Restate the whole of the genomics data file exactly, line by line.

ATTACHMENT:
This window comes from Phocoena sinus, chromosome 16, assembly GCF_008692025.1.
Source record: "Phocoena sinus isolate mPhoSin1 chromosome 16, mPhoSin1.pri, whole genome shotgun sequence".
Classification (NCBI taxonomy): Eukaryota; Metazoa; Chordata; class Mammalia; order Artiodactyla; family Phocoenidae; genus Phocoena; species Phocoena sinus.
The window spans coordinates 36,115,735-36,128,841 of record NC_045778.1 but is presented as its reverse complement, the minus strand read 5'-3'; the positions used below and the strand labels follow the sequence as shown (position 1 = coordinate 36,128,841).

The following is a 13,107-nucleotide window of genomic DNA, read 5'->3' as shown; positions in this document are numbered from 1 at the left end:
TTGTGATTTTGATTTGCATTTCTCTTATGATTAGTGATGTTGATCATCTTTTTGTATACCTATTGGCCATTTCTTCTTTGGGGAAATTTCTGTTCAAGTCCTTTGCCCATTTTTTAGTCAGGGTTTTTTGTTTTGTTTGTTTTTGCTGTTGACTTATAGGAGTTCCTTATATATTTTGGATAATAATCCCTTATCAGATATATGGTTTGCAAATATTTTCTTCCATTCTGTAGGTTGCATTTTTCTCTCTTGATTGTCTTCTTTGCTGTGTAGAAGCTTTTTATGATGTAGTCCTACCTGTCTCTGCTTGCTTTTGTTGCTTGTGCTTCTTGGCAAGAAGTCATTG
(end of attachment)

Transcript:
This window comes from Phocoena sinus, chromosome 16, assembly GCF_008692025.1.
Source record: "Phocoena sinus isolate mPhoSin1 chromosome 16, mPhoSin1.pri, whole genome shotgun sequence".
Classification (NCBI taxonomy): Eukaryota; Metazoa; Chordata; class Mammalia; order Artiodactyla; family Phocoenidae; genus Phocoena; species Phocoena sinus.
The window spans coordinates 36,115,735-36,128,841 of record NC_045778.1 but is presented as its reverse complement, the minus strand read 5'-3'; the positions used below and the strand labels follow the sequence as shown (position 1 = coordinate 36,128,841).

The following is a 13,107-nucleotide window of genomic DNA, read 5'->3' as shown; positions in this document are numbered from 1 at the left end:
TTGTGATTTTGATTTGCATTTCTCTTATGATTAGTGATGTTGATCATCTTTTTGTATACCTATTGGCCATTTCTTCTTTGGGGAAATTTCTGTTCAAGTCCTTTGCCCATTTTTTAGTCAGGGTTTTTTGTTTTGTTTGTTTTTGCTGTTGACTTATAGGAGTTCCTTATATATTTTGGATAATAATCCCTTATCAGATATATGGTTTGCAAATATTTTCTTCCATTCTGTAGGTTGCATTTTTCTCTCTTGATTGTCTTCTTTGCTGTGTAGAAGCTTTTTATGATGTAGTCCTACCTGTCTCTGCTTGCTTTTGTTGCTTGTGCTTCTTGGCAAGAAGTCATTG